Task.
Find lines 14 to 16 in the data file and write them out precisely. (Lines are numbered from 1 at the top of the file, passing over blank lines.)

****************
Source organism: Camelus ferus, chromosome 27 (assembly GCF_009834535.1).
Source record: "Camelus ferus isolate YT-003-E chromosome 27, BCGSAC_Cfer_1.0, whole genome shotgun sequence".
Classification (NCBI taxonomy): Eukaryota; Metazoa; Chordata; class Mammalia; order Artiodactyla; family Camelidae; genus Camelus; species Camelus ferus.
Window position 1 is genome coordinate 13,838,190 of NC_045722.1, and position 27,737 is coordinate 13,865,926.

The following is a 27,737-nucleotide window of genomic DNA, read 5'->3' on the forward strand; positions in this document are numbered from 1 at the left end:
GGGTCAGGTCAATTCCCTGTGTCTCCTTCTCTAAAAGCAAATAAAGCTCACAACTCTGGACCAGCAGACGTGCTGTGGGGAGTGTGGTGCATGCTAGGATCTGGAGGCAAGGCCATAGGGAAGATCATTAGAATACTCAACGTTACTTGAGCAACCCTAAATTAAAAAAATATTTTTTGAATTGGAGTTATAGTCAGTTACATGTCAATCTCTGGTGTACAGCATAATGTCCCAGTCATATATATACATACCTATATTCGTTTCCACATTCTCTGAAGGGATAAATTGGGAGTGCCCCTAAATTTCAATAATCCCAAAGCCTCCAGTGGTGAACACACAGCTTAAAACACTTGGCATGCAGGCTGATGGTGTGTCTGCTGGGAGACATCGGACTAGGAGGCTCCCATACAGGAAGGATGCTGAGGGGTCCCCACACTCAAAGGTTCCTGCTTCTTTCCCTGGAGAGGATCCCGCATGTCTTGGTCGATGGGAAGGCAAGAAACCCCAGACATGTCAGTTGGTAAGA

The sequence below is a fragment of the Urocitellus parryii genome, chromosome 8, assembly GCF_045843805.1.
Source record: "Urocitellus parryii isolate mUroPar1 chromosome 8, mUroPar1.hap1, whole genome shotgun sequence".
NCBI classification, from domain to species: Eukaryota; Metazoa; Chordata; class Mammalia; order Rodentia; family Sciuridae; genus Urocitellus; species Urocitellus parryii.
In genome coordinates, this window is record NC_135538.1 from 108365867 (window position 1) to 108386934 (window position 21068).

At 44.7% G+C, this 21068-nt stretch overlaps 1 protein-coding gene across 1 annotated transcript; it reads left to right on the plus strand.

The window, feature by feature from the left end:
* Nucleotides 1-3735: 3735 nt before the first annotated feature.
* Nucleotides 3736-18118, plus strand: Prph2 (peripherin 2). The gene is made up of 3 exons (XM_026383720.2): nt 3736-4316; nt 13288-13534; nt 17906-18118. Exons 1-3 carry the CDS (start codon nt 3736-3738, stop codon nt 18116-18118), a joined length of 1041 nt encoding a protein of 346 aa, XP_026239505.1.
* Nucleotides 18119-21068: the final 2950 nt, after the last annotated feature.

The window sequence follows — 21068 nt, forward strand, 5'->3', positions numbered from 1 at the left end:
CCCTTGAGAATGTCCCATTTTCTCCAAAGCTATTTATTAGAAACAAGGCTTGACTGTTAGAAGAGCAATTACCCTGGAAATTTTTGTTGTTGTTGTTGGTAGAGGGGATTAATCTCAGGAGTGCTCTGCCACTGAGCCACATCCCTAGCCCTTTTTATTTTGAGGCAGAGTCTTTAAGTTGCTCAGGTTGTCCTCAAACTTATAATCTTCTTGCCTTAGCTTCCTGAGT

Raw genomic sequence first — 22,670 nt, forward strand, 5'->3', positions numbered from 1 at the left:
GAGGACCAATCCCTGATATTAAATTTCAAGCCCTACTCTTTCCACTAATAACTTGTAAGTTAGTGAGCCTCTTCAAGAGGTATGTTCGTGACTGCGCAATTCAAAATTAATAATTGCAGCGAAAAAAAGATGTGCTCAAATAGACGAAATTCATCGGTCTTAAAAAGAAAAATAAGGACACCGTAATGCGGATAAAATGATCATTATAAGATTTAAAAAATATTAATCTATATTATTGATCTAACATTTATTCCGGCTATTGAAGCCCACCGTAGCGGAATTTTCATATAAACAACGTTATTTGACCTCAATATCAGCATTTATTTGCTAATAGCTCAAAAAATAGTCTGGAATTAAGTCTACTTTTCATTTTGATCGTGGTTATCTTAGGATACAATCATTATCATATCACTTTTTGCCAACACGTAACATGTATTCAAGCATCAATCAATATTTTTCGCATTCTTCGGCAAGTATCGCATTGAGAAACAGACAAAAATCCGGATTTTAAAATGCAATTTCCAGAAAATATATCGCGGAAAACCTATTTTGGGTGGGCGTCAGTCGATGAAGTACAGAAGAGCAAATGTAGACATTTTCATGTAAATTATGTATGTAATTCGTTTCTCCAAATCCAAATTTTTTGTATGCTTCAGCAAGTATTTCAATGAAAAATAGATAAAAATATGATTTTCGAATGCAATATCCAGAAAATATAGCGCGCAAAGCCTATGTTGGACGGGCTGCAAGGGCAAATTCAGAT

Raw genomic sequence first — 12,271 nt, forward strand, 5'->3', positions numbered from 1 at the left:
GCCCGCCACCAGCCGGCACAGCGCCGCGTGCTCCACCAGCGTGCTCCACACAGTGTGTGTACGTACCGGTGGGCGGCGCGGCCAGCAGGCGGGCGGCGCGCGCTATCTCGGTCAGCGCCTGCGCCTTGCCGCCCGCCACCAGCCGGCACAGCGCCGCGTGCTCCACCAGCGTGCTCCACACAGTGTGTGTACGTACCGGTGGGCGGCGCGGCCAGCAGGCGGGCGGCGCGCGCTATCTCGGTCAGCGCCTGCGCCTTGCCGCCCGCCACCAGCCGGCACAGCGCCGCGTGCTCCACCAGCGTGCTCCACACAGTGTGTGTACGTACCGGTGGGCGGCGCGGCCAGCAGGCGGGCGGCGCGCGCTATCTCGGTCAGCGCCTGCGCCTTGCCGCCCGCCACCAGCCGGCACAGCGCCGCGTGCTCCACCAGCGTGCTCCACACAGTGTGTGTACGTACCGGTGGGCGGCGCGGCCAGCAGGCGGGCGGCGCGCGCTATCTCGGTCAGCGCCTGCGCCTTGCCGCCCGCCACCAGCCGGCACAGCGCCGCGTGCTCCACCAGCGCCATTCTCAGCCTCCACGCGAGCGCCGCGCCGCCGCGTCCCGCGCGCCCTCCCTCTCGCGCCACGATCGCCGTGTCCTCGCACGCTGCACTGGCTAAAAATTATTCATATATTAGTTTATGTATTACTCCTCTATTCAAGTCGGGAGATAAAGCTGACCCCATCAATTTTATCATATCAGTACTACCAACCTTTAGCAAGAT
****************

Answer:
* Nucleotides 3736-18118, plus strand: Prph2 (peripherin 2). The gene is made up of 3 exons (XM_026383720.2): nt 3736-4316; nt 13288-13534; nt 17906-18118. Exons 1-3 carry the CDS (start codon nt 3736-3738, stop codon nt 18116-18118), a joined length of 1041 nt encoding a protein of 346 aa, XP_026239505.1.
* Nucleotides 18119-21068: the final 2950 nt, after the last annotated feature.

The window sequence follows — 21068 nt, forward strand, 5'->3', positions numbered from 1 at the left end: